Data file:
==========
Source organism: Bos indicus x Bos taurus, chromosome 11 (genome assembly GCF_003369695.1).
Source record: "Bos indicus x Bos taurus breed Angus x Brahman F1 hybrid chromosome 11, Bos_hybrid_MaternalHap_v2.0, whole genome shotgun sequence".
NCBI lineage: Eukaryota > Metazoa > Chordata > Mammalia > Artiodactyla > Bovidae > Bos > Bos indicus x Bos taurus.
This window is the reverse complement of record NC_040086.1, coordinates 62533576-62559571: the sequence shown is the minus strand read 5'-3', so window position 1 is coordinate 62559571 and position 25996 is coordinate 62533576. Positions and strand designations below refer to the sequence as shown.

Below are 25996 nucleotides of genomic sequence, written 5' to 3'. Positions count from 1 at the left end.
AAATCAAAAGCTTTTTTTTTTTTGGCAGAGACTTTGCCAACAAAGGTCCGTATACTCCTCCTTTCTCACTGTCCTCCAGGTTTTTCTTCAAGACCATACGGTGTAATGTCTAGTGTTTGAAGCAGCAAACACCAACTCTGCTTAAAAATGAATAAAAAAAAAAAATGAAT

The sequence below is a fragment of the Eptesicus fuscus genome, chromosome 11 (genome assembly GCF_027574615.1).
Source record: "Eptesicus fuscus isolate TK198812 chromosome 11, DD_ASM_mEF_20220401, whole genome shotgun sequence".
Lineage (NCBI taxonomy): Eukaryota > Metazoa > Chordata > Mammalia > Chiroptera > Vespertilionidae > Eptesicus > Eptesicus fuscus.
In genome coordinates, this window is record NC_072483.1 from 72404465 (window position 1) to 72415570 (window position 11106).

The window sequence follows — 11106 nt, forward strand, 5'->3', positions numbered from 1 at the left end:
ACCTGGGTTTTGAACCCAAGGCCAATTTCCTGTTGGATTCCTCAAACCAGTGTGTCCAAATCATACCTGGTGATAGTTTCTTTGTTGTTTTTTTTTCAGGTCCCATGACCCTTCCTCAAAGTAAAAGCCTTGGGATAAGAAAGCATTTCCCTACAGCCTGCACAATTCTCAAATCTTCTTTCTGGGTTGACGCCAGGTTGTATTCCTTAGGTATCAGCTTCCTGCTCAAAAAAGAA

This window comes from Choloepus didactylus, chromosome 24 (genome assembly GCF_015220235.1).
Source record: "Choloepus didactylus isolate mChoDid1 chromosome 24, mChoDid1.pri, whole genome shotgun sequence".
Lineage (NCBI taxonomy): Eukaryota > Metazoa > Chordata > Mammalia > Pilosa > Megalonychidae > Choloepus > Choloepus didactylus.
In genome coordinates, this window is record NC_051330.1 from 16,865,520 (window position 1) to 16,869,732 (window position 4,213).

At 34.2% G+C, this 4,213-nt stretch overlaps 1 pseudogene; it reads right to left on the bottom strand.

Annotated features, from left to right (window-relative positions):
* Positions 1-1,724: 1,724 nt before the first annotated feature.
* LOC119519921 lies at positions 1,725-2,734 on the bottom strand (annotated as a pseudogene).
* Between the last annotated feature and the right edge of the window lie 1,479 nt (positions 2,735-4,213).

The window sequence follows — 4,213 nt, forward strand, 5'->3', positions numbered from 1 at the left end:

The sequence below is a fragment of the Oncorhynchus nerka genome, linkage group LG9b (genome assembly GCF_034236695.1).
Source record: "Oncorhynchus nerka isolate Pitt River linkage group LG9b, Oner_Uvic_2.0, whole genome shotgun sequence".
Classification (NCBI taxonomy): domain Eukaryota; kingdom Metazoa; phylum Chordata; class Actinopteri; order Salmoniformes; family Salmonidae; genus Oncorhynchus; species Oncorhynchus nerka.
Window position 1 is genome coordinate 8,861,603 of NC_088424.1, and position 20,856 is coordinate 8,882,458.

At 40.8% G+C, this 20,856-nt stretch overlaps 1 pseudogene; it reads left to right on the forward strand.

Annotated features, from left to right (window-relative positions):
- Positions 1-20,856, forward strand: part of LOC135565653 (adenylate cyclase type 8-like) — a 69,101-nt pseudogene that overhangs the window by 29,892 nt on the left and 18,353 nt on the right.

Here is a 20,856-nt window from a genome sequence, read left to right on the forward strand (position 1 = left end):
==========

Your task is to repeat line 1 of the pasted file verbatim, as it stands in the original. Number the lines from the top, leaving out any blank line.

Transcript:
Source organism: Bos indicus x Bos taurus, chromosome 11 (genome assembly GCF_003369695.1).